Rooms for romance
Here's where to go for the perfect getaway with your sweetie.
When anniversaries, birthdays and Valentine's Day roll around, swains everywhere wonder where to take their sweethearts to celebrate.
Of course, it has to be somewhere romantic. But what's romantic? To many, it's the floral Laura Ashley look, with lots of lace, patterned wallpaper and antiques.
To others, it's a rustic cabin in the forest, minus the heart-shaped whirlpool but with loads of privacy and atmosphere.
Some prefer a sleeker, more contemporary place, such as the Arts and Crafts-style Hotel Pattee in Perry, Iowa, or the Bernard Schwartz House in Two Rivers, a Life magazine "dream house" designed by Frank Lloyd Wright.
And there are inns with classic Victorian exteriors, such as the many painted ladies in Stillwater, Minn.
In the end, however, decor has very little to do with romance, because romance is what you bring with you.
Here are a few places likely to aid and abet l'amour.
History and architecture buffs
If the Hotel Pattee were anywhere but the central Iowa town of Perry, it would be mobbed.
One of the National Trust's Historic Hotels of America, it has a drop-dead gorgeous Arts and Crafts interior, 1913 bowling alley, spa, restaurant and 40 rooms, each elaborately decorated to honor a particular person or ethnic group.
Check for specials. Arts and Crafts fans will want to reserve the William Morris or Gustav Stickley rooms.
In north-central Iowa, Mason City has opened the world's last remaining Frank Lloyd Wright hotel. Now called the Historic Park Inn, it gleams with Wright-designed art glass, sconces, skylights and polished wood.
Wright called the four-bedroom house Still Bend for its site along a marshy stretch of the East Twin River.
And on a bluff overlooking Mirror Lake, in Mirror Lake State Park just south of the Wisconsin Dells, the 1958 Wright-designed Seth Peterson Cottage sleeps four.
If you want to stay up late and mingle with the beautiful people, book a room at Loews Minneapolis Hotel, formerly Graves 601, a boutique hotel across from Target Center in downtown Minneapolis.
There's a martini lounge and first-class restaurant downstairs, and the beds are like clouds.
If you'd like some live music with that martini, book at one of four Irish inns. In the eastern Wisconsin town of Plymouth, 52 Stafford is an 1892 hotel renovated into a Irish inn with a beautiful restaurant and pub that feature cherry millwork and Celtic-themed stained and etched glass.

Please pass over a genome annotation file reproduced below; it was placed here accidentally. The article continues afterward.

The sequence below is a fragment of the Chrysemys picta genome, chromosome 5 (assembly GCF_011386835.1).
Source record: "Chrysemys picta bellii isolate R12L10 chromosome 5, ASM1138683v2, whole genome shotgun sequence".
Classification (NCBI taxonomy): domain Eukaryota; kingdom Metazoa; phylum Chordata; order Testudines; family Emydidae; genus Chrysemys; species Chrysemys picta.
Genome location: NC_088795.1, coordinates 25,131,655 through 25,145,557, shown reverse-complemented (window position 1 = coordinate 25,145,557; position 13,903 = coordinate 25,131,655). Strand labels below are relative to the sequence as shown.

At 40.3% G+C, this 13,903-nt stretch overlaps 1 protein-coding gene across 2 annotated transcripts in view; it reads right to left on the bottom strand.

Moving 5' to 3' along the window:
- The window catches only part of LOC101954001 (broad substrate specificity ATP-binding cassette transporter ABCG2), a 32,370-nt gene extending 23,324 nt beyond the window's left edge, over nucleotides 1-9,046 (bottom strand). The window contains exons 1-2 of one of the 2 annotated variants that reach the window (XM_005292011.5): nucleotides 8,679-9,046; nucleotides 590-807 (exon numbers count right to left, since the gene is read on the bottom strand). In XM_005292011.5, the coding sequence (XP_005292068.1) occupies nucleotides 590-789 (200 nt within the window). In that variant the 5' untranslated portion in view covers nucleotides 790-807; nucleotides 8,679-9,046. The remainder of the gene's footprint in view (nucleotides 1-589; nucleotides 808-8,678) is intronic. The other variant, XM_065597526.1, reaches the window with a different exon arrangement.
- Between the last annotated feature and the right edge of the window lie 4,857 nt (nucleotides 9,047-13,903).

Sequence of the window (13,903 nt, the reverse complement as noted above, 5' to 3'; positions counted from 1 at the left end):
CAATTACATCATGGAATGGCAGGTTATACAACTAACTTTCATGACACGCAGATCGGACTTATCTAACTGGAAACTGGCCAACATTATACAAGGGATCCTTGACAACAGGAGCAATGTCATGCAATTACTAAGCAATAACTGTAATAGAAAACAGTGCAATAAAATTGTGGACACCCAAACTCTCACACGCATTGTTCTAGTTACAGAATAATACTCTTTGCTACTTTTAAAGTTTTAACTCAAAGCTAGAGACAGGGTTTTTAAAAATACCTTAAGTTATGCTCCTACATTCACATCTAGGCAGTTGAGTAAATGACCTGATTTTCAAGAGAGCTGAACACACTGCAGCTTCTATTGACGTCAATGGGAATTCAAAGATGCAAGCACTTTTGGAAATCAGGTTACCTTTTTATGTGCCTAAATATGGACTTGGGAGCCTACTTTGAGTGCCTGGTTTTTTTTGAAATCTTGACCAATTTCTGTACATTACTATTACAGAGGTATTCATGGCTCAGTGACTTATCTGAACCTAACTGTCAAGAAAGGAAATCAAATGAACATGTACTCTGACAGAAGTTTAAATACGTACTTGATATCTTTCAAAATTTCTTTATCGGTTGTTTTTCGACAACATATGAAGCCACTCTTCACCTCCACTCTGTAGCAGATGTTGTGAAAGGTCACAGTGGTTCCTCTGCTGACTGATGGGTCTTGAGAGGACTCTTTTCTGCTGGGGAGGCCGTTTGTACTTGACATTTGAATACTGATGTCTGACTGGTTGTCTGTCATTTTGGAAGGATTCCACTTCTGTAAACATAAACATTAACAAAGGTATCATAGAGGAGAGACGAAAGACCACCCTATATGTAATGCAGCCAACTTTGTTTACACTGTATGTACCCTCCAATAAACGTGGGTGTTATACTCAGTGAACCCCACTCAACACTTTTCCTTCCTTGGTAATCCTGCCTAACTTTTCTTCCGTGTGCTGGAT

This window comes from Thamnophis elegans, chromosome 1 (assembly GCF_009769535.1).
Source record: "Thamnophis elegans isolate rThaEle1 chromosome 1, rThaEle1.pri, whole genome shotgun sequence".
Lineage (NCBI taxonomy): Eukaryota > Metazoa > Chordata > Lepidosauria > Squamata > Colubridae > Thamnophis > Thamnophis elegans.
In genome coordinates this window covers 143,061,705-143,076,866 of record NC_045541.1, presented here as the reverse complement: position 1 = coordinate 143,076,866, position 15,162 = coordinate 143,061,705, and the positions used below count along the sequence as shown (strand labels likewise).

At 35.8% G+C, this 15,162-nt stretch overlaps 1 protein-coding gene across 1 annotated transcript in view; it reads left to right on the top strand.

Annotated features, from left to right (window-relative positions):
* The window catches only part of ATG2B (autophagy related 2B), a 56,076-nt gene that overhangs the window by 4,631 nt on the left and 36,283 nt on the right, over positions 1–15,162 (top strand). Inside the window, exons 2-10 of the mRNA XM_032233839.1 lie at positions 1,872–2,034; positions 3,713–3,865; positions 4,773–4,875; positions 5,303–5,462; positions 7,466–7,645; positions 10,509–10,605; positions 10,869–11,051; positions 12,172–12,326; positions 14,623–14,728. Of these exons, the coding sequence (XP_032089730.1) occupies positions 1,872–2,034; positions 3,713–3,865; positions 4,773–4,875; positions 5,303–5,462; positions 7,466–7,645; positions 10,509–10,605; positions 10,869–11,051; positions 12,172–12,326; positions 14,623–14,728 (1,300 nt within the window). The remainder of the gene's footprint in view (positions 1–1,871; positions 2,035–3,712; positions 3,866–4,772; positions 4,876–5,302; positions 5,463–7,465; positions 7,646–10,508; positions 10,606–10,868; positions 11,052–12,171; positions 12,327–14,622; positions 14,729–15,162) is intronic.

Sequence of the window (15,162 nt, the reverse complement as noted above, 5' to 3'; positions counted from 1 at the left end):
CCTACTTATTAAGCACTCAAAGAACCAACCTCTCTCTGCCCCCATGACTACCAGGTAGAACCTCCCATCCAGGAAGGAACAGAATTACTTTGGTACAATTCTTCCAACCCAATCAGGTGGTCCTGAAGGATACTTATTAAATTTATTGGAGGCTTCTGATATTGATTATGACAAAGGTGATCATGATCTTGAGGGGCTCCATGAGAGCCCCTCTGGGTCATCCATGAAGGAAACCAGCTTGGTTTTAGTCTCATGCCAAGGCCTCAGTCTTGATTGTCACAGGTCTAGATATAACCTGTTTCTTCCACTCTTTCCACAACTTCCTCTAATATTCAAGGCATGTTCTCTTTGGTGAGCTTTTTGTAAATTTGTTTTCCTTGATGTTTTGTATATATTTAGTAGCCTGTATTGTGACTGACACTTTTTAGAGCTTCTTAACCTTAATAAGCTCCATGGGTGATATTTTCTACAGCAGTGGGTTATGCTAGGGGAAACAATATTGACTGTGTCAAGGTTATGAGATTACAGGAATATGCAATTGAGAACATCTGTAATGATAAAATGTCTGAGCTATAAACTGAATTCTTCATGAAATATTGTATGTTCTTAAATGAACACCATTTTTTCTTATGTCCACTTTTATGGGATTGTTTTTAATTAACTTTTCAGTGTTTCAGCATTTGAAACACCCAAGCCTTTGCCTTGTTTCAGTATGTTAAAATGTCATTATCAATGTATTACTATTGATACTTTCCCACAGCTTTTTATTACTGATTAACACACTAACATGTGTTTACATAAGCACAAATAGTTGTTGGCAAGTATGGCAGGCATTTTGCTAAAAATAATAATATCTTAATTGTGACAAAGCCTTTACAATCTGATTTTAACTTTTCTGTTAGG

If you'd rather have an art gallery than a bar downstairs, rent an art loft. In the southeast Minnesota village of Lanesboro, the Art Lofts occupy the floor above Cornucopia Art Center in an 1870s brick building.
Each suite has a living room and kitchen and sleeps six.
In Galena, the Gallery Guest Suite includes a living room, kitchen and private entrance above Carl Johnson's Gallery on Main Street.
To be truly close to nature (and save money), rent a cabin in a state park. In Minnesota's Wild River State Park, there's a guesthouse with a wood-burning fireplace, and Tettegouche State Park rents a large modern cabin at the top of Illgen Falls.
They book up 120 days in advance. For more, see Lodgings in Minnesota state parks.
Fans of Victoriana
If you like the turn-of-the-century look, you're in luck — that's pretty much all you can find in the B&Bs of Stillwater and Dubuque, Iowa, river towns where lumber barons built mansions filled with the best parquet and carpenter's lace money could buy.
Duluth, which in the 1910s had more millionaires per capita than any other city, also is a trove of Victorian inns.
For some reason, many people think inns on desolate, wind-whipped points and cliffs are romantic.
On moody Lake Superior, three inns occupy old keepers' houses from Two Harbors, Minn., to the Keewenaw Peninsula.
Many inns and B&Bs rent carriage houses or cottages and bring breakfast to the door, so guests needn't be sociable if they're not in the mood.
There are also hundreds of private homes available for rent. For tips, see Renting a vacation house.